Addis Ababa A fourth generation desert locust up to 8,000 times larger than previous swarms could destroy crops at the start of the hunger season and leave millions facing food insecurity and famine in East Africa, the International Rescue Committee (ICR) warned today.
The latest ICR report warned that five million people could be further plunged into hunger and famine due to desert locust infestation across the Horn and East African countries.
According to a press release of the committee, the potential damage of the locusts could affect a tenth of the world’s population.
The outbreak in the region is hitting Somalia the hardest, with Kenya, Ethiopia, Uganda and South Sudan also heavily impacted.
IRC Senior Director of Economic Recovery, Barri Shorey revealed that “this worst outbreak in 70 years is combined with a year of drought and flooding, and now a COVID-19 pandemic preventing people from working and farming, poses an unprecedented risk to food security.”
Without an immediate increase of prevention measures, the region could be on the verge of a “famine like we have never seen before,” Shorey stated.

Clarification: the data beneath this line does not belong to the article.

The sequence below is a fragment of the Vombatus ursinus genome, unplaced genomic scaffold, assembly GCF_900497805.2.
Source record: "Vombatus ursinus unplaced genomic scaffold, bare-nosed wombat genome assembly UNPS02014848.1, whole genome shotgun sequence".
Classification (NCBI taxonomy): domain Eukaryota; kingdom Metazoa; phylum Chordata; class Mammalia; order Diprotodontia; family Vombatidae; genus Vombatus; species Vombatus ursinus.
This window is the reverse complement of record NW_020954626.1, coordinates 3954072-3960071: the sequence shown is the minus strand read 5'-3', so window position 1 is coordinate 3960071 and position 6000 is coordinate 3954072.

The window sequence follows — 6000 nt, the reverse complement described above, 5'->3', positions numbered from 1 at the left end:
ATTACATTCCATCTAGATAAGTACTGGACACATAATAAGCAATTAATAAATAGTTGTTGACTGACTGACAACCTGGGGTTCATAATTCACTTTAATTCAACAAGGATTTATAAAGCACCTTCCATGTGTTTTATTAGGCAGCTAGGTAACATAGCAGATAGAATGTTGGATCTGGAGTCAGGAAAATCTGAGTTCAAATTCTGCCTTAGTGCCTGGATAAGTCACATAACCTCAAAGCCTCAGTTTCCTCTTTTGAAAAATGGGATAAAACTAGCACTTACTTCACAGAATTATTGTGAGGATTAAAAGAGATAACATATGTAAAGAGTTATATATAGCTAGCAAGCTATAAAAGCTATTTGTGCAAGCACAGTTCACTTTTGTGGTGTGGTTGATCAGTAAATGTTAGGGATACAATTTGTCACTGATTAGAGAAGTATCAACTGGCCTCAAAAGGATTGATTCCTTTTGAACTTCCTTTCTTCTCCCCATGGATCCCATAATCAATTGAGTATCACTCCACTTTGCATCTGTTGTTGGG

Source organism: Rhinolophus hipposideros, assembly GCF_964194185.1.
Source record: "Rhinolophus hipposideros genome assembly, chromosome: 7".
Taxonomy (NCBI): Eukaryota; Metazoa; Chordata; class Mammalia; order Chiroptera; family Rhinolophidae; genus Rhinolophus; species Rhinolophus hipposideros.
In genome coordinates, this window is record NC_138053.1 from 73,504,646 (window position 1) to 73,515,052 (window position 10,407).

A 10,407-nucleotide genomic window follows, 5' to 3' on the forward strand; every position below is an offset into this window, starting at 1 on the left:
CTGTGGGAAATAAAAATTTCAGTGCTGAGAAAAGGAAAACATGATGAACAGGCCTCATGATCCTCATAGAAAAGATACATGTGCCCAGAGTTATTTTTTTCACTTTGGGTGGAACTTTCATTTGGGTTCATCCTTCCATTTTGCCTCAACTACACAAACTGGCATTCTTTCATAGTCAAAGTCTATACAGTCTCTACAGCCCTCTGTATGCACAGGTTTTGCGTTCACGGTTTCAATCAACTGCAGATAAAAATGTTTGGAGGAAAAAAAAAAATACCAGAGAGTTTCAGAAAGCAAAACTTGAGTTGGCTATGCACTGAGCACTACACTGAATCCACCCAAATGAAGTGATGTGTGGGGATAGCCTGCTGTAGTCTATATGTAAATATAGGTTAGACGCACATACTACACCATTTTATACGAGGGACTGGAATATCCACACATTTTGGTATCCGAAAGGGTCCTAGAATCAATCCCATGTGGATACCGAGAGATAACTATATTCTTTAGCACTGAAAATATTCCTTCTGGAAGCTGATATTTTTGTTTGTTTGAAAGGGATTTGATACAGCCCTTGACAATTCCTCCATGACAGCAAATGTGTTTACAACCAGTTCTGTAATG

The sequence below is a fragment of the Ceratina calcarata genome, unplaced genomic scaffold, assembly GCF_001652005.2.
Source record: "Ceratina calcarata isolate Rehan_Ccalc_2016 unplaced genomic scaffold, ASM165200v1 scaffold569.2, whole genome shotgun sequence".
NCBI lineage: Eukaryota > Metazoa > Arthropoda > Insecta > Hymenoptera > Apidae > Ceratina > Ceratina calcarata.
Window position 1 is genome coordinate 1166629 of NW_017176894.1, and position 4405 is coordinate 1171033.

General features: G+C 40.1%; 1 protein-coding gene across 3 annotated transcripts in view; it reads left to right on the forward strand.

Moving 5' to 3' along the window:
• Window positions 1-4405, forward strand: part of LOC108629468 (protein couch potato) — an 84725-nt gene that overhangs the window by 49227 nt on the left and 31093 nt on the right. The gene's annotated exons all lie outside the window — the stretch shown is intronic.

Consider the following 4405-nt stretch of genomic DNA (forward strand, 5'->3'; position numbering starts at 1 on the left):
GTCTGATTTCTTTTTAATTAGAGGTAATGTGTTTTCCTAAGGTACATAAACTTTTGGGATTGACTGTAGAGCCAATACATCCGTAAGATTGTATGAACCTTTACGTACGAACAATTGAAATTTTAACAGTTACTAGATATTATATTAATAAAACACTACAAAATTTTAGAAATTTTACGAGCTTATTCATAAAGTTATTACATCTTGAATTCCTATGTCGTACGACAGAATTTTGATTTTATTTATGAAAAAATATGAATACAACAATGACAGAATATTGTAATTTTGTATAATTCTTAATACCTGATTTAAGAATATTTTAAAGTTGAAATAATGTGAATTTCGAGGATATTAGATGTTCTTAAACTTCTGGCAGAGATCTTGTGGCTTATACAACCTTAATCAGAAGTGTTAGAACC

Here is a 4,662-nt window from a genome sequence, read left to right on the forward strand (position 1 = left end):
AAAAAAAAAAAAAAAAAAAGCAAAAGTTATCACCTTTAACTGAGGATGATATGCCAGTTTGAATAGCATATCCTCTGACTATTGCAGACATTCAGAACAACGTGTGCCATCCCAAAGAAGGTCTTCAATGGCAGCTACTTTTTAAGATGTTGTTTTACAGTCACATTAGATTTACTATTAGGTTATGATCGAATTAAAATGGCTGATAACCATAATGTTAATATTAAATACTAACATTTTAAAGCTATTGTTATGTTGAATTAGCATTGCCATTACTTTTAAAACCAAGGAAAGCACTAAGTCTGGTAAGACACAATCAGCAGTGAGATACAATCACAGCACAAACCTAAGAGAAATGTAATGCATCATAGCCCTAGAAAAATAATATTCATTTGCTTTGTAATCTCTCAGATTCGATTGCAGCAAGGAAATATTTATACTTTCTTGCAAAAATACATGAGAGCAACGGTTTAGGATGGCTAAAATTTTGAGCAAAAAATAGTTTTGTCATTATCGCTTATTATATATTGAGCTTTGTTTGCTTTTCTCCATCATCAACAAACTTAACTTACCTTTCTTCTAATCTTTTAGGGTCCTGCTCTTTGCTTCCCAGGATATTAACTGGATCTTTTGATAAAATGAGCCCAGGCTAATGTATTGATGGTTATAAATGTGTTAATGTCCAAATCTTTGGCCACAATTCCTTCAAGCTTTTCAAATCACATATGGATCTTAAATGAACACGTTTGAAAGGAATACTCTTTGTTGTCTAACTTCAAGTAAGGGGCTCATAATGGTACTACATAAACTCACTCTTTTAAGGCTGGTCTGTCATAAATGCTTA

The desert locust infestation is already feeding on hundreds of thousands of hectares of crops on at least eight countries, it was learned. A one-square-kilometer locust swarm is capable of consuming the same amount of food in one day as approximately 35,000 people.
Community Resilience Committee Vice Chairman for Docol, an IRC partner organization, Sahal Farah said “the worst part is that we do not have the capacity to control it, and so far, we have not received any external support.”
The International Rescue Committee has launched USD 30 million appeal to help mitigate the spread of coronavirus among the world’s most vulnerable populations.
The IRC has called for a major ramp up of preventive measures to stop the swarms from destroying lives and spreading across West Africa and to the Indo-Pakistan border.
Source: Ethiopia News agency